National Geographic : 1963 Mar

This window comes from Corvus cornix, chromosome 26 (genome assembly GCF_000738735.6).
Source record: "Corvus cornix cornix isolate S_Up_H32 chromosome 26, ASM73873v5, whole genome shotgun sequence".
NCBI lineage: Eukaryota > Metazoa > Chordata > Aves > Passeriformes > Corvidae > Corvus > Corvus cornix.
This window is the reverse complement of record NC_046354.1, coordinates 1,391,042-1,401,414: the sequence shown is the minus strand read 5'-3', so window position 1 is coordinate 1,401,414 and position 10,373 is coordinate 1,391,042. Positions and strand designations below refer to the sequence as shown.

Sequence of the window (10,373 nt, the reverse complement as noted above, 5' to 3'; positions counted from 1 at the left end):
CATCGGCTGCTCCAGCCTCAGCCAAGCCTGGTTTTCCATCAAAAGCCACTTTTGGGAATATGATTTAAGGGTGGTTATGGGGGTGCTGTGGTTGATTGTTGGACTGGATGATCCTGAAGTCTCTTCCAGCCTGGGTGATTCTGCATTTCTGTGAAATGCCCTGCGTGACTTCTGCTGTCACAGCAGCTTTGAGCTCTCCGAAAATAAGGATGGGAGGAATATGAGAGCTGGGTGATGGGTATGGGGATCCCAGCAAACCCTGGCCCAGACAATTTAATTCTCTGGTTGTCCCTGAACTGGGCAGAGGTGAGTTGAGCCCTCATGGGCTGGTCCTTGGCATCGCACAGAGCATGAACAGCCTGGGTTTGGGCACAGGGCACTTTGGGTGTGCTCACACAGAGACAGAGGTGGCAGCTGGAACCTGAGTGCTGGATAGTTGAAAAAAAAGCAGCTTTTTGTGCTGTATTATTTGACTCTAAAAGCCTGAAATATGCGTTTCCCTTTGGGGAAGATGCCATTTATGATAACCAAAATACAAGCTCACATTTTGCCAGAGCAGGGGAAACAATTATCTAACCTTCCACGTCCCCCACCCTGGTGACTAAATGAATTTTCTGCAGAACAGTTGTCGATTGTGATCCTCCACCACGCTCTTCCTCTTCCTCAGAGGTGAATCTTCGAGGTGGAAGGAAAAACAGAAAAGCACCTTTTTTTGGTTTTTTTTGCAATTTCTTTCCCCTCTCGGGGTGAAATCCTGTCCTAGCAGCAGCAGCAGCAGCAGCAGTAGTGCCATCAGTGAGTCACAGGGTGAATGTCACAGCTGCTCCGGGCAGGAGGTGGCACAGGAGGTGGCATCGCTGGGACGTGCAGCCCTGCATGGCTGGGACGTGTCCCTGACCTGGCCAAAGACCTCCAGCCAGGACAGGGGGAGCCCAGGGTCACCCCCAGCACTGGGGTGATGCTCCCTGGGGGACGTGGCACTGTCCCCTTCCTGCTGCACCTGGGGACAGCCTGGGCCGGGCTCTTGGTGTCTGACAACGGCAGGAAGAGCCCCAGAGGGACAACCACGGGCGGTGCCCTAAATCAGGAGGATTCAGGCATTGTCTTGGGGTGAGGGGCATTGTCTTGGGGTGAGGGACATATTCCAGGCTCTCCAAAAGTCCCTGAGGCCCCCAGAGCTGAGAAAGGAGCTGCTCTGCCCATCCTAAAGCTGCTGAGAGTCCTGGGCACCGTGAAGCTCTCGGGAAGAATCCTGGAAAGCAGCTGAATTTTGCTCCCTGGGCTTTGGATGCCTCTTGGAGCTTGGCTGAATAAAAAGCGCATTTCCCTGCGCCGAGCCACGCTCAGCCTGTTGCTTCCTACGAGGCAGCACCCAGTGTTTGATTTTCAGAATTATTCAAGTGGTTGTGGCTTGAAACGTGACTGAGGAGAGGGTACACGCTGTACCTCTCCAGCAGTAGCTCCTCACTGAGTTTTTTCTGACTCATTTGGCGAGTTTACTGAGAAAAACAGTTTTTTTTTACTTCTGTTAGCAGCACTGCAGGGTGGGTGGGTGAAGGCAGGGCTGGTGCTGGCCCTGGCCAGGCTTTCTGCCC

I wandered up Brewery Gulch. The red-brick brew ery, trimmed in weathered green copper sheeting, stood in empty majesty. The street curbs, more like retaining walls, stood five feet high. Steps were cut into the sidewalk as the street lurched up the gulch. There was a hooting and hollering from a nearby dram shop. I hurried over, thinking I might see a rip-roaring Bisbee saloon brawl, as in the old days. Such are these tamed times, however, that I found the noise was made by a couple of ladies cheering on a shuffleboard game. Mission of the Cat and Mouse The most graceful reminders of the Spanish re gime in Arizona lie south of Tucson, in the ruined church of Tumacacori and the serene Mission San Xavier del Bac, both on the sites established by Father Eusebio Kino, the Jesuit priest-explorer. Tumacacori is now a national monument. The National Park Service has stabilized rather than restored the church, doing the work with under standing and love. A model shows how the structures looked when they were in use, and a small museum places Tumacacori in historical perspective. San Xavier serves, as it has for 165 years, as the mission church for the Papago Indians. It is among the best examples of Spanish colonial architecture in the Nation (page 312). Seen across the dun-colored desert, bright, white San Xavier gleams like a jewel. Two terraced towers, one unfinished, flank the 52-foot-high dome, a tribute to the skill of the builders. It was built of burned adobe brick and lime plaster, and, possibly, without scaffolding. The facade frames old oak doors. High on the facade is the figure of a mouse; opposite, a cat. I looked around and found Brother Austin, a Franciscan in brown habit and sandals. "Somebody told me the Indians believe that when the cat catches the mouse, the end of the world will come," I said. Brother Austin's eyes twinkled. "It would cer tainly be the end of the world for the mouse," he said. He pointed to the door handle. "Notice that this is shaped like a snake. Inside, there is another figure of a mouse. We don't know why." Sign Keeps Old Rivalry Warm Tucson has always regarded Phoenix as an arro gant parvenu and carries on a commercial, cultural, and just-on-general-principles rivalry with the cap ital. Ironically, Tucson's tallest building is topped with a sign reading, "Phoenix Title," and it hurts Tucson no less than a dagger in the back. "We're going to put up the tallest building in Phoenix and put 'Tucson' on top of it," I was told. "Phoenix has changed, but Tucson still retains (Continued on page 341) 336 Minnesota? No, Arizona! Sportsmen fish for trout through the ice on Nel son Reservoir in the White Mountains.